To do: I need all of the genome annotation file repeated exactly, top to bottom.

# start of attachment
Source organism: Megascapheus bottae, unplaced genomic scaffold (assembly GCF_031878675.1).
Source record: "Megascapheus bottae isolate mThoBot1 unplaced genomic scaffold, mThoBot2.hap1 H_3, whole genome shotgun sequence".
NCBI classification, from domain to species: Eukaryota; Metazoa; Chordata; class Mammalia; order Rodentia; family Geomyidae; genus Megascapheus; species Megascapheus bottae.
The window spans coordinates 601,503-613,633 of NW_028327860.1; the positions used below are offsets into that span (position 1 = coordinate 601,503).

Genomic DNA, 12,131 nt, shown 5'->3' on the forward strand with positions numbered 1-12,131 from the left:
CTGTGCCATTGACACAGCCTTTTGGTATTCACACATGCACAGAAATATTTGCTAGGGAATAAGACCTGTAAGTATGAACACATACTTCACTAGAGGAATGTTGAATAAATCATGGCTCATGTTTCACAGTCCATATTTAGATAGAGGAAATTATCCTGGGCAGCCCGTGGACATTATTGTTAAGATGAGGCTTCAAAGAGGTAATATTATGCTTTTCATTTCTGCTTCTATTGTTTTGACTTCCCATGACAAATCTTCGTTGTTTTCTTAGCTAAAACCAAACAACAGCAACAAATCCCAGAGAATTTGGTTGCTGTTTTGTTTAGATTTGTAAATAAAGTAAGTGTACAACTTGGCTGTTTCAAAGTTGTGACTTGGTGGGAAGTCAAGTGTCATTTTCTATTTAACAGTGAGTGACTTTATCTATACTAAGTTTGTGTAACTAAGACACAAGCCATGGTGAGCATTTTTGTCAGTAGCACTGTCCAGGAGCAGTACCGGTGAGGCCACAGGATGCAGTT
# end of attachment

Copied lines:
Source organism: Megascapheus bottae, unplaced genomic scaffold (assembly GCF_031878675.1).
Source record: "Megascapheus bottae isolate mThoBot1 unplaced genomic scaffold, mThoBot2.hap1 H_3, whole genome shotgun sequence".
NCBI classification, from domain to species: Eukaryota; Metazoa; Chordata; class Mammalia; order Rodentia; family Geomyidae; genus Megascapheus; species Megascapheus bottae.
The window spans coordinates 601,503-613,633 of NW_028327860.1; the positions used below are offsets into that span (position 1 = coordinate 601,503).

Genomic DNA, 12,131 nt, shown 5'->3' on the forward strand with positions numbered 1-12,131 from the left:
CTGTGCCATTGACACAGCCTTTTGGTATTCACACATGCACAGAAATATTTGCTAGGGAATAAGACCTGTAAGTATGAACACATACTTCACTAGAGGAATGTTGAATAAATCATGGCTCATGTTTCACAGTCCATATTTAGATAGAGGAAATTATCCTGGGCAGCCCGTGGACATTATTGTTAAGATGAGGCTTCAAAGAGGTAATATTATGCTTTTCATTTCTGCTTCTATTGTTTTGACTTCCCATGACAAATCTTCGTTGTTTTCTTAGCTAAAACCAAACAACAGCAACAAATCCCAGAGAATTTGGTTGCTGTTTTGTTTAGATTTGTAAATAAAGTAAGTGTACAACTTGGCTGTTTCAAAGTTGTGACTTGGTGGGAAGTCAAGTGTCATTTTCTATTTAACAGTGAGTGACTTTATCTATACTAAGTTTGTGTAACTAAGACACAAGCCATGGTGAGCATTTTTGTCAGTAGCACTGTCCAGGAGCAGTACCGGTGAGGCCACAGGATGCAGTT